The English expression hanky-panky refers to activity that is devious or mischievous. A common form of philatelic hanky-panky is the use of stamps prior to their official release date.
Consider the Souvenir II cover below:
The Souvenir II surcharges were issued on May 27, 1923 -- the date shown on the stamps. But the vertical strips of three on this 48-gram registered cover to Paris are postmarked at Wecker on May 23, 1923 -- four days earlier. Even the poster stamp on the back is tied by a Wecker May 23rd cancel. And there is also a Luxembourg-Ville transit dated May 23rd.
That the return address on the envelope flap has been torn off also suggests hanky-panky. Even today premature use of Luxembourg stamps is unusual, and certainly such use in the 1920s must have been a serious violation of government policy. But knowledgeable collectors know that this cover was not the only hanky-panky that emanated from a certain entrepreneur in Wecker (and Berbourg)!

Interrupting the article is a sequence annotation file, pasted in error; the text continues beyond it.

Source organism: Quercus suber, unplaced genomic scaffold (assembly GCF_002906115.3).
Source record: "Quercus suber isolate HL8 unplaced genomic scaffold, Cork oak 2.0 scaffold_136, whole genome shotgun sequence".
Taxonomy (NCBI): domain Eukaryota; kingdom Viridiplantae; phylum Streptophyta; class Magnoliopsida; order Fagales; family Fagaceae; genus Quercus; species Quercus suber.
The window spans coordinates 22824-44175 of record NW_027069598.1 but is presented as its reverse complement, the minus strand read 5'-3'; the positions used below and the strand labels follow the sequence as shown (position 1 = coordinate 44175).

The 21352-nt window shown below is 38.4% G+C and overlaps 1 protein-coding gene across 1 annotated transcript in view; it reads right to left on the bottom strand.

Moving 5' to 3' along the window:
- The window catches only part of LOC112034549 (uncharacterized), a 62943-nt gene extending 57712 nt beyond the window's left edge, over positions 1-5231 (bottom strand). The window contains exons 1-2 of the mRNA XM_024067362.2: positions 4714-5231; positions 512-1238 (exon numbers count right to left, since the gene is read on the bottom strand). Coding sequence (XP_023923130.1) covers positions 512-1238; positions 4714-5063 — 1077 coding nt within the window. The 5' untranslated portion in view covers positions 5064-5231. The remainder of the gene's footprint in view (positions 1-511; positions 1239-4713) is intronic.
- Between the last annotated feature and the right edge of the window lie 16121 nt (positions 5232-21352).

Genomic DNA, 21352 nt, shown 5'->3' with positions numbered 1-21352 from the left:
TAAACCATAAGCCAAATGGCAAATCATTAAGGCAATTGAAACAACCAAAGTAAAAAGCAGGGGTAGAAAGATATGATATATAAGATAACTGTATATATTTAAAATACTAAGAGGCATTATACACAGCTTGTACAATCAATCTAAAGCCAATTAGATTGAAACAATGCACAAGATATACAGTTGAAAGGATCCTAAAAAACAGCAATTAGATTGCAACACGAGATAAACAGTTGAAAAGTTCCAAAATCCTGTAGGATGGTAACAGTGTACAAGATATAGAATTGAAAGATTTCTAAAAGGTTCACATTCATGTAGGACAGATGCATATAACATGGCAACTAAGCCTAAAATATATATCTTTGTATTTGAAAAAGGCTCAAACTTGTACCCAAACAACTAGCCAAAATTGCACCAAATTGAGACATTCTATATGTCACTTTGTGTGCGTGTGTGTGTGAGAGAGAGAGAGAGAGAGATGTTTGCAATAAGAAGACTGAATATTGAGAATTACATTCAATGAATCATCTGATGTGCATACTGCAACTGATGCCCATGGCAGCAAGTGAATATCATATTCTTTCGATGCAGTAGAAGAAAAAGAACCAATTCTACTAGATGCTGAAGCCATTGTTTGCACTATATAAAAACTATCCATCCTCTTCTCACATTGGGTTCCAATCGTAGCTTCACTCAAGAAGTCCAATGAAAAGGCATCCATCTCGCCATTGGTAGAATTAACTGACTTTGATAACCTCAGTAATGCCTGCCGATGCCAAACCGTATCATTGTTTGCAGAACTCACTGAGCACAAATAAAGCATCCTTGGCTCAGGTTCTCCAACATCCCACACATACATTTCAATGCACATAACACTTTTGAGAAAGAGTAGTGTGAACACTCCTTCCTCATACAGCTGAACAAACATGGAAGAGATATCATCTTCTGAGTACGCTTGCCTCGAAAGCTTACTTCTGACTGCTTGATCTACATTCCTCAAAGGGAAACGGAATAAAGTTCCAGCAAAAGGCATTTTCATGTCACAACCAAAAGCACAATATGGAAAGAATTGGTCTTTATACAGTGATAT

The cover is overfranked. At 48 grams, the postage would have been 70c plus a 50c registry fee, for a total of 1.20F. The stamps affixed, however, total 1.50F.
French customs was also curious. The customs label indicates that the letter was to be held for customs inspection!
The handed-back cover below shows the stamps actually canceled on the first day of issue: